The FTSE 100 has climbed 15% in November, and some stocks have made spectacular gains. International Consolidated Airlines has been the biggest blue-chip beneficiary of the month’s encouraging news on Covid-19 vaccines. Its shares have soared over 80%.
Today though, I want to highlight three FTSE 100 stocks that have been left behind by the market rally. I think they’ve excellent long-term growth prospects, and look very buyable at their current prices.
This FTSE 100 stock is down 5% in November
Halma (LSE: HLMA) owns high-margin niche businesses in the safety, medical and environmental fields. It’s a global group, with market-leading products and systems, and enjoys a structural tailwind of increasing regulation. I think it can continue its long record of organic growth and astute, bolt-on acquisitions.
After getting to grips with the operational challenges posed by Covid-19, Halma has seen a steadily improving trading performance. Last week, management said it expects a 5% decline in pre-tax profit this year, an improvement on its initial estimate of 5-10%. Despite this, the shares are down 5% since the start of the month.
Ordinarily, I’d shy away from a rating as high as Halma’s 40 times this year’s forecasts earnings. However, I expect a strong earnings recovery next year. Furthermore, the company’s balance sheet has substantial capacity for earnings-enhancing acquisitions in what could be a particularly fertile period of opportunity, due to the economic havoc wreaked by Covid-19.
Another FTSE 100 stock that’s fallen this month
Reckitt Benckiser (LSE: RB) is another strong blue-chip business whose shares have performed disappointingly in November, despite the company upgrading its guidance on full-year trading.
In the latter part of October, management raised its expectations for like-for-like net revenue growth from a high single digit to low double digits. Yet its shares have fallen 7% through November.
RB owns world-class consumer goods brands in hygiene, health and nutrition. The Covid-19 pandemic has led to particularly strong demand for its market-leading disinfectants, such as Dettol and Lysol. More importantly though, I see good progress on the new CEO’s plan for rejuvenating sustainable growth across the group.
After the recent decline in the share price, RB can be bought for less than 20 times forecast earnings. I think this is good value for a brands powerhouse with long-term global growth prospects.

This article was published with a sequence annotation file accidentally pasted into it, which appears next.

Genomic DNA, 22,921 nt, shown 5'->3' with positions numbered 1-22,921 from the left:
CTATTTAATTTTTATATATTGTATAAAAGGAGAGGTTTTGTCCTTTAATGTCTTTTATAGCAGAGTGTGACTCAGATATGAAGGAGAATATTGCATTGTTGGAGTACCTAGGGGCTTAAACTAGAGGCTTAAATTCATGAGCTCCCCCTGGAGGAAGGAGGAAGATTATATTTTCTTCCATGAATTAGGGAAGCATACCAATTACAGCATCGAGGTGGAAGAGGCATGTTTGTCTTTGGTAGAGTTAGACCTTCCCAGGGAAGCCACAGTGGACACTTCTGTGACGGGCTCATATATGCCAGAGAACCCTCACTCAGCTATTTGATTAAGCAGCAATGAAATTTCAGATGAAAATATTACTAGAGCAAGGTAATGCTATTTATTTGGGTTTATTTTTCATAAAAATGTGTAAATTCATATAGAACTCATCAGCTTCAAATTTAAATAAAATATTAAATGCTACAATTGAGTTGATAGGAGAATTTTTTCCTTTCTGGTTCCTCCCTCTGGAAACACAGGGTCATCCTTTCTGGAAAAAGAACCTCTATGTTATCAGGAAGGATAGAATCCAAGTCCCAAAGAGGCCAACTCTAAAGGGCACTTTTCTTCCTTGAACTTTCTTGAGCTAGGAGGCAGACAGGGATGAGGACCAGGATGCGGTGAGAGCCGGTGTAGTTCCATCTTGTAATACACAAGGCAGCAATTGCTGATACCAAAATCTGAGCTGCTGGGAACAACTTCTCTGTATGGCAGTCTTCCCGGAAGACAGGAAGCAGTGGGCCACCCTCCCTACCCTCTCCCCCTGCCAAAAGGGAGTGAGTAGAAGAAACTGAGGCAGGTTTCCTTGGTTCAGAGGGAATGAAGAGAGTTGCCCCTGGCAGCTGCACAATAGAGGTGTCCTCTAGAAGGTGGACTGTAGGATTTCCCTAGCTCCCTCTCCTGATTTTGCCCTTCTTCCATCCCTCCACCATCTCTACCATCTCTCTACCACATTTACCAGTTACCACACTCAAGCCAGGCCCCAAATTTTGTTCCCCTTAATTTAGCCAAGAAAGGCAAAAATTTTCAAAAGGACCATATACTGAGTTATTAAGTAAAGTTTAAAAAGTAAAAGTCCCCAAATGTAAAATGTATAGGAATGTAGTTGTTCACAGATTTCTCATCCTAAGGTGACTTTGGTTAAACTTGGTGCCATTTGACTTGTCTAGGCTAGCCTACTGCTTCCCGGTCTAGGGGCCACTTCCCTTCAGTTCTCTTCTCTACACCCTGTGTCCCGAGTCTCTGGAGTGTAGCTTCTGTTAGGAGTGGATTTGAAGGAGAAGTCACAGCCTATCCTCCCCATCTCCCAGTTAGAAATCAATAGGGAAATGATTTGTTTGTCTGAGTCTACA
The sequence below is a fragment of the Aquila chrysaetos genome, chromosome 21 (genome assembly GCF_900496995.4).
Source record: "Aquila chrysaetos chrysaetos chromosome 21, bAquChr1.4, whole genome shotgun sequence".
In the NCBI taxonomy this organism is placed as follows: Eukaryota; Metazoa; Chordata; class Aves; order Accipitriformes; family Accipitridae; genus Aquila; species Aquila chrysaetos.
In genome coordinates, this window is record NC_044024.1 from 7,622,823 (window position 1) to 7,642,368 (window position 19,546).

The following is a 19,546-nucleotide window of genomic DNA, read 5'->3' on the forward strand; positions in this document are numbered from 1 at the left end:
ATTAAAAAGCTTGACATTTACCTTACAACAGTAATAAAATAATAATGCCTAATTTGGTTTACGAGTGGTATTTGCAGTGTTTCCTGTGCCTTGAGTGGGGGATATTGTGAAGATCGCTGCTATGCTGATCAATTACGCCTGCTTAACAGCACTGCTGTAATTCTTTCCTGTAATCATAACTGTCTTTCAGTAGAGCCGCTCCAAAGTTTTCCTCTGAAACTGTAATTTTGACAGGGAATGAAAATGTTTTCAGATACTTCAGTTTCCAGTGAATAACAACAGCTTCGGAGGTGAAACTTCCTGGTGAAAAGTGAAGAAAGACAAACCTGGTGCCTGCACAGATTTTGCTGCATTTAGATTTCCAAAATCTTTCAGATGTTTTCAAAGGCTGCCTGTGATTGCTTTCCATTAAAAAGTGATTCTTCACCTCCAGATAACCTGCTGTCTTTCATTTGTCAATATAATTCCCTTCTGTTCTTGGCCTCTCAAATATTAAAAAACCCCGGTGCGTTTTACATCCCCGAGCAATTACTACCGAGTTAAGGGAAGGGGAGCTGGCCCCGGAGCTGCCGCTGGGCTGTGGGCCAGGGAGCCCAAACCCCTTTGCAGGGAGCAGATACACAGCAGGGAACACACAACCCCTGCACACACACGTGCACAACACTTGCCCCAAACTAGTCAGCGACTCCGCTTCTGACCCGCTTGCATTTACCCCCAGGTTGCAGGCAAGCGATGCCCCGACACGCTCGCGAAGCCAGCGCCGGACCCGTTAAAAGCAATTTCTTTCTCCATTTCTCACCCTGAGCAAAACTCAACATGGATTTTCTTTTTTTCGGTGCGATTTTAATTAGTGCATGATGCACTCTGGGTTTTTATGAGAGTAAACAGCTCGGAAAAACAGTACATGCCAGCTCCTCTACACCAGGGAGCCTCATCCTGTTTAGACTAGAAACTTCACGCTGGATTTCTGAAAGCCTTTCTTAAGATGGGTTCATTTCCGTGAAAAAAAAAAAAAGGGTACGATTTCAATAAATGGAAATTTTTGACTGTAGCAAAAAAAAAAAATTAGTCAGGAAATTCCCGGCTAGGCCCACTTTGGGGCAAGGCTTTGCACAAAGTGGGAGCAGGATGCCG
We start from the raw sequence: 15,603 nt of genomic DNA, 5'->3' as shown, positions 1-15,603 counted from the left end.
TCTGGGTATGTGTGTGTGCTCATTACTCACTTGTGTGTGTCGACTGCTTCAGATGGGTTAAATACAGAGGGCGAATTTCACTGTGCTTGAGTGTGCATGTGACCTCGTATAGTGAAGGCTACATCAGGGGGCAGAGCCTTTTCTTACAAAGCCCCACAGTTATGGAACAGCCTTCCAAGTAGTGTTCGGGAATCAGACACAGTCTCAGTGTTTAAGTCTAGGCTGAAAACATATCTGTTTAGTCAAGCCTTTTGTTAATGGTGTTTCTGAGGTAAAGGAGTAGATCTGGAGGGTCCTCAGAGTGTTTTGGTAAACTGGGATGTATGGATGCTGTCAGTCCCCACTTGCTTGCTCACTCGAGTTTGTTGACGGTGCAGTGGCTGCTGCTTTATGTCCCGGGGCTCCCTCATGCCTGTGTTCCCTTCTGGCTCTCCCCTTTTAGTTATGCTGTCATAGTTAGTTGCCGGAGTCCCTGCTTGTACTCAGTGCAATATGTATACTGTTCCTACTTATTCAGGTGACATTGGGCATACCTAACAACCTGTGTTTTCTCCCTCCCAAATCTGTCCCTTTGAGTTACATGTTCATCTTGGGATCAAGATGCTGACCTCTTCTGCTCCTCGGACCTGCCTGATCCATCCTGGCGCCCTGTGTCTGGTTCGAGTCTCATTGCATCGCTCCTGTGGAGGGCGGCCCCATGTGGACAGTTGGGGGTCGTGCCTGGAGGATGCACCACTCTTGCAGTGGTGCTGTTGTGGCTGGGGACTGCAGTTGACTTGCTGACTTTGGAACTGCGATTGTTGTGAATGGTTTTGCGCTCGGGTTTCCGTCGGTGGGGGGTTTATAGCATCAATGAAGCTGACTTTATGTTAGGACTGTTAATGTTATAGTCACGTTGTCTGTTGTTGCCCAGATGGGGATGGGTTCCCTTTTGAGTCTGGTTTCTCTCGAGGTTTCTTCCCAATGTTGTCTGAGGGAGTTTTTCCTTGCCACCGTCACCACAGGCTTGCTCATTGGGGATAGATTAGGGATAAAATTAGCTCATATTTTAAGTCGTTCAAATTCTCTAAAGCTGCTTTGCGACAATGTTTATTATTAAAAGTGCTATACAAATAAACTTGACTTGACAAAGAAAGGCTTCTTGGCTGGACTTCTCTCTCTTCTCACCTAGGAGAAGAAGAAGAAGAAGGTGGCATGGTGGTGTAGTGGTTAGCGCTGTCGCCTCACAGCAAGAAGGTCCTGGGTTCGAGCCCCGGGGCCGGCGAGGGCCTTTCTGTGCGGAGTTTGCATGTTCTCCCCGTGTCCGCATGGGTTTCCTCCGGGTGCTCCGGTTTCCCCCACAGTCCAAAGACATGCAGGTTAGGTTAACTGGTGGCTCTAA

A third November faller I’d buy today
Sage (LSE: SGE) is the global leader in providing accounting technology and support to small- and medium-sized businesses. The company has been transitioning to cloud-based systems and a subscription model.
Arguably, previous management could have spotted the trend towards this way of operating sooner that it did. However, the current CEO has accelerated the transition, and is sacrificing some profit margin in the short-term to complete it.
In last week’s annual results, the company reported an organic operating margin of 22.1%. This was down from 23.8% the previous year. Management advised that further additional investment in the current year could take the margin down as low as 19%. However, it then expects margins to trend upwards over time, as the investment drives recurring revenue growth and operating efficiencies.
Sage’s shares are down 9% in November. I think this is another FTSE 100 stock that could deliver impressive long-term returns for investors from a rating of around 20 times earnings. In an article earlier today, my colleague Roland Head explained in detail why he may well invest in the business.
The post I’d buy these 3 FTSE 100 stocks left behind by the market rally appeared first on The Motley Fool UK.
G A Chester has no position in any of the shares mentioned. The Motley Fool UK has recommended Halma and Sage Group. Views expressed on the companies mentioned in this article are those of the writer and therefore may differ from the official recommendations we make in our subscription services such as Share Advisor, Hidden Winners and Pro. Here at The Motley Fool we believe that considering a diverse range of insights makes us better investors.
Motley Fool UK 2020